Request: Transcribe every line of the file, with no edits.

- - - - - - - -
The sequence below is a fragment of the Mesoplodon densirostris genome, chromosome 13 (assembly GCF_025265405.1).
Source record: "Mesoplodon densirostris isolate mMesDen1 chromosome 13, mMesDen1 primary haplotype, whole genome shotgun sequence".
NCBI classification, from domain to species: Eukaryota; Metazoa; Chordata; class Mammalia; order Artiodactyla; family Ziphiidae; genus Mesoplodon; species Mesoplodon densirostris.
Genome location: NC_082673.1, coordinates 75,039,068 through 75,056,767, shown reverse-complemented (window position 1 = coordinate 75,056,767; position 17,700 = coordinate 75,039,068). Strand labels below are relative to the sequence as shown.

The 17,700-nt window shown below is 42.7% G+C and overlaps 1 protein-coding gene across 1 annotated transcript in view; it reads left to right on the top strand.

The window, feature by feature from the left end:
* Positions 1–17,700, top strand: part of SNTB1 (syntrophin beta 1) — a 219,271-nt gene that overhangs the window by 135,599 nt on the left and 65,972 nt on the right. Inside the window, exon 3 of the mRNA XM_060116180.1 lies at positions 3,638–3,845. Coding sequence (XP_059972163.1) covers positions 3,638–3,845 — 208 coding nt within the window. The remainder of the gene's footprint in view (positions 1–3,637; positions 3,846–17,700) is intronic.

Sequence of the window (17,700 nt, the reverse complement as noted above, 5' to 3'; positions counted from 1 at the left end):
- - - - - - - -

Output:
The sequence below is a fragment of the Mesoplodon densirostris genome, chromosome 13 (assembly GCF_025265405.1).
Source record: "Mesoplodon densirostris isolate mMesDen1 chromosome 13, mMesDen1 primary haplotype, whole genome shotgun sequence".
NCBI classification, from domain to species: Eukaryota; Metazoa; Chordata; class Mammalia; order Artiodactyla; family Ziphiidae; genus Mesoplodon; species Mesoplodon densirostris.
Genome location: NC_082673.1, coordinates 75,039,068 through 75,056,767, shown reverse-complemented (window position 1 = coordinate 75,056,767; position 17,700 = coordinate 75,039,068). Strand labels below are relative to the sequence as shown.

The 17,700-nt window shown below is 42.7% G+C and overlaps 1 protein-coding gene across 1 annotated transcript in view; it reads left to right on the top strand.

The window, feature by feature from the left end:
* Positions 1–17,700, top strand: part of SNTB1 (syntrophin beta 1) — a 219,271-nt gene that overhangs the window by 135,599 nt on the left and 65,972 nt on the right. Inside the window, exon 3 of the mRNA XM_060116180.1 lies at positions 3,638–3,845. Coding sequence (XP_059972163.1) covers positions 3,638–3,845 — 208 coding nt within the window. The remainder of the gene's footprint in view (positions 1–3,637; positions 3,846–17,700) is intronic.

Sequence of the window (17,700 nt, the reverse complement as noted above, 5' to 3'; positions counted from 1 at the left end):